determining said synthesized spatial frequency spectrum of said large array of images in accordance with the relationship 1 where 6( v-qRA/T) and 8(u-pRA/T) are S-functions at u=pRA/T, v=qR)t/T, where T the periodicity of the periodic array, A the wavelength, p and q are integers, and R is the distance between the surface and the plane of the spatial frequency spectrum said synthesized spatial frequency spectrum comprising a relatively small array of point sources with respect to said large array of images, each of said point sources having a different spatial position, amplitude and phase angle with respect to the remaining points;
recording said relatively small array of point sources on an energy sensitive surface; reconstructing an image of said relatively small array of point sources; and
forming a diffraction pattern of said reconstructed image, thereby producing said relatively large array of similar images on said display surface.
2. The method of producing a relatively large array of similar images as set forth in claim 1 wherein the step of recording said relatively small array of point sources on an energy sensitive surface comprises the steps of:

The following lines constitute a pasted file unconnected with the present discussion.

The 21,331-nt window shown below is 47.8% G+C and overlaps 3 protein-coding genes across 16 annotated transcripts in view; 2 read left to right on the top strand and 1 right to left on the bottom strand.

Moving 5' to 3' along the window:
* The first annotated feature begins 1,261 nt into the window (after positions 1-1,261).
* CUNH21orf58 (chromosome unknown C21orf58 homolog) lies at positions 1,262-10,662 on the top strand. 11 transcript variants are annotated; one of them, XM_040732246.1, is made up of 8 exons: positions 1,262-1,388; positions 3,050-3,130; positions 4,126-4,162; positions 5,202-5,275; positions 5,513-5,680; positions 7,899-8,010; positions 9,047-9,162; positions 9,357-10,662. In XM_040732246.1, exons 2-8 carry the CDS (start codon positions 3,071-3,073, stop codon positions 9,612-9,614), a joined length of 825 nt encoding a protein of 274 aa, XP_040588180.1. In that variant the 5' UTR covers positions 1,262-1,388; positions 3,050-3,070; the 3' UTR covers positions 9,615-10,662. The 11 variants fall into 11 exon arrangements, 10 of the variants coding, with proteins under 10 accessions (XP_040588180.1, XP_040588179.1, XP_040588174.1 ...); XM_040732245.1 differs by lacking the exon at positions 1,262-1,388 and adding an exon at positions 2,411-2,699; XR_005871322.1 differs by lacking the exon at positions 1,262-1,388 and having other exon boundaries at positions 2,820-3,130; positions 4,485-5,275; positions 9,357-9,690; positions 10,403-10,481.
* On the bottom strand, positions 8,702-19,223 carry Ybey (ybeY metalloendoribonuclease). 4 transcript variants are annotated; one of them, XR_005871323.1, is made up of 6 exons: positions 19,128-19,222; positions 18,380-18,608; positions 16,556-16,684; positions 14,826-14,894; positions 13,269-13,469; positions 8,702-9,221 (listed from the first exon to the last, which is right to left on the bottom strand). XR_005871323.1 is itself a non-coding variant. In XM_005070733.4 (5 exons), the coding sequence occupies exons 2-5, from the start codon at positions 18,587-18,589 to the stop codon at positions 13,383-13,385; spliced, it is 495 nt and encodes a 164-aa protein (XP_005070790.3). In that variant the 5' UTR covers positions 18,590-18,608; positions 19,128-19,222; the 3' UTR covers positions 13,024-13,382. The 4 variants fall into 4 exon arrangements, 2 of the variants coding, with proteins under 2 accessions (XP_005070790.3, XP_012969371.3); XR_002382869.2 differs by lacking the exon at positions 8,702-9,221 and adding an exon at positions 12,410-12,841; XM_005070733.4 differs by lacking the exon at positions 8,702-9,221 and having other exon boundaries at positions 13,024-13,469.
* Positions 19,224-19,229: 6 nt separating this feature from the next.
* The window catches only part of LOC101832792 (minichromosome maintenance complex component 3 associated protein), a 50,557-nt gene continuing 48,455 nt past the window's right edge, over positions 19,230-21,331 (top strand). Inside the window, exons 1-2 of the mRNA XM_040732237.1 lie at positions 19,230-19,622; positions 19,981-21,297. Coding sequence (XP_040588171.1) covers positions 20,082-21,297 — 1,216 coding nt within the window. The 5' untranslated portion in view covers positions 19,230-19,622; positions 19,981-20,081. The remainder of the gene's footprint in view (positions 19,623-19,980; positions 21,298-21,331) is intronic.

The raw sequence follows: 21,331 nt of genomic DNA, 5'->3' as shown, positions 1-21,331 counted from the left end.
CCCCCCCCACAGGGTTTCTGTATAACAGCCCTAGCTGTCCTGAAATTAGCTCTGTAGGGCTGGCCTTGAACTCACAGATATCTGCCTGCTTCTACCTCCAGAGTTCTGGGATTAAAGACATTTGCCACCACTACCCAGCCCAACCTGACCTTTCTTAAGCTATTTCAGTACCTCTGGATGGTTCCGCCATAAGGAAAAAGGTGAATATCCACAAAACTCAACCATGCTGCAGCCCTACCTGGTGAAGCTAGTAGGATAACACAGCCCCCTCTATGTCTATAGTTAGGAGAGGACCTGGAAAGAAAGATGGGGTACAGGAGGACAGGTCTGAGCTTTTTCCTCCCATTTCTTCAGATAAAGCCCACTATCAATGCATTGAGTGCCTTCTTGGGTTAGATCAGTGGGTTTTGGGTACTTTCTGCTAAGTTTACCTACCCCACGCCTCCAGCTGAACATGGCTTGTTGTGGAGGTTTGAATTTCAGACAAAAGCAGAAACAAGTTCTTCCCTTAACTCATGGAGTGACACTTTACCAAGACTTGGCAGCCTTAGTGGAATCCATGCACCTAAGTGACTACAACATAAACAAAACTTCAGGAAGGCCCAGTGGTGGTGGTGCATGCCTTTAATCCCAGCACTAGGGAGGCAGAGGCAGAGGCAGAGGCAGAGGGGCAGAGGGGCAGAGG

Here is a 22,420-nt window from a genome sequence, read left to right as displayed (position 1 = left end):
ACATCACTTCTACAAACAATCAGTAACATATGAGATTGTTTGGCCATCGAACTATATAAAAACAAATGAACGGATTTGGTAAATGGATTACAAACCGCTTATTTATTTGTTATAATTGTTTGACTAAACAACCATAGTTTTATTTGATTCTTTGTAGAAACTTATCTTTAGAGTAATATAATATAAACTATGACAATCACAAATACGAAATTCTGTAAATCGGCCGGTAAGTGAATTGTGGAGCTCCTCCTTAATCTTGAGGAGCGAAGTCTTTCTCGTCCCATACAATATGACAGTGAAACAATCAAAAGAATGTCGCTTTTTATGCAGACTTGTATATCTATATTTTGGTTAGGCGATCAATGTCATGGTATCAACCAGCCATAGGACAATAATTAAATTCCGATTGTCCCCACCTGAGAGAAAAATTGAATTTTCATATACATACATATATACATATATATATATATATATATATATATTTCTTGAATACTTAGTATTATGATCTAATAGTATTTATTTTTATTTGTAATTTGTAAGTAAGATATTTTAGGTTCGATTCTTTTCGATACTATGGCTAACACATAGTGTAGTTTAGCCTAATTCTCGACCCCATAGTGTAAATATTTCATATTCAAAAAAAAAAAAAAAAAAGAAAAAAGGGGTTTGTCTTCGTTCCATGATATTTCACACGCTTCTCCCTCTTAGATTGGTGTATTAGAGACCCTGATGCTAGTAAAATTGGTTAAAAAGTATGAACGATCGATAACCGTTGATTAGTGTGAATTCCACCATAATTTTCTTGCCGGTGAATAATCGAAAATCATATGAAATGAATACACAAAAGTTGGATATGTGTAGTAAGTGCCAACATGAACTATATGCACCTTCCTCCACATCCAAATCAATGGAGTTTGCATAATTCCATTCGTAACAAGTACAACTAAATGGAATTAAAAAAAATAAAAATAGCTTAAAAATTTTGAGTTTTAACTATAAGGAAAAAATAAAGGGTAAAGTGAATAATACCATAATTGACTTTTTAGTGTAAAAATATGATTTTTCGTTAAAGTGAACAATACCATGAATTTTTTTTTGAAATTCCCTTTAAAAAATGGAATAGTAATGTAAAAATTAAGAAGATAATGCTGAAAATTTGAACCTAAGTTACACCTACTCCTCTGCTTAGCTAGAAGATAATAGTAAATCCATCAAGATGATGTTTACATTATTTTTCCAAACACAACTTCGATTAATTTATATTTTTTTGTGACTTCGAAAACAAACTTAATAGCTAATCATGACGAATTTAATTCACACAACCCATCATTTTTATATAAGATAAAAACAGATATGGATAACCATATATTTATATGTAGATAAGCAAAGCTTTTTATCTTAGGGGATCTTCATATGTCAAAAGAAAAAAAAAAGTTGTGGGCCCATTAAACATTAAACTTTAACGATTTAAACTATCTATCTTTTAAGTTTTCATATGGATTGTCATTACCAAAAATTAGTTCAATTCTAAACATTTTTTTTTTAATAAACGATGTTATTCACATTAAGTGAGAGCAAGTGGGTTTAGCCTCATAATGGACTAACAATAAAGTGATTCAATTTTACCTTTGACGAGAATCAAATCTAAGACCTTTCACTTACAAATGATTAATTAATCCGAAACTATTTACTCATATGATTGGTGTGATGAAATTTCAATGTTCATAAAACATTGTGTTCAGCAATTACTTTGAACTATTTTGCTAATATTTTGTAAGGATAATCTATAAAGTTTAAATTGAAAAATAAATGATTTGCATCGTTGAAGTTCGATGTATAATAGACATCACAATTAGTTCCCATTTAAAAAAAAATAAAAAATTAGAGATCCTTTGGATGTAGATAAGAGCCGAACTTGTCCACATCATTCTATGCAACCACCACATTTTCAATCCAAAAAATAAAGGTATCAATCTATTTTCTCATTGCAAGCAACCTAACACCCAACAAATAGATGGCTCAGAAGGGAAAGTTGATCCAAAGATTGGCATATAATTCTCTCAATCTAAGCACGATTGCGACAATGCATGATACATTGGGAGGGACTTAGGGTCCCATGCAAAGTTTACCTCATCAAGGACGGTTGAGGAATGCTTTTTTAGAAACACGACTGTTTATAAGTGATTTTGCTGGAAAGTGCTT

generating a first energy wave;
splitting said first energy wave into a reference wave and an object wave;
directing said reference wave to impinge upon said energy sensitive surface;
directing said object wave through a phase cell to control the phase angle between said object wave and said reference wave;
sequentially controlling said phase cell to produce different phase controlled object waves corresponding to the phase angle of respective point sources of said relatively small array of point sources;
directing respective phase controlled object waves to impinge upon a mask having an aperture therein;
controlling the spatial position of said aperture to sequentially produce each point of said relatively small array of point sources; and
sequentially controlling the exposure of said energy sensitive surface to respective phase angle controlled and spatial position controlled object waves to produce a series of interference patterns in said energy sensitive surface,
said interference patterns respectively having amplitudes corresponding to respective points of said relatively small array of point sources.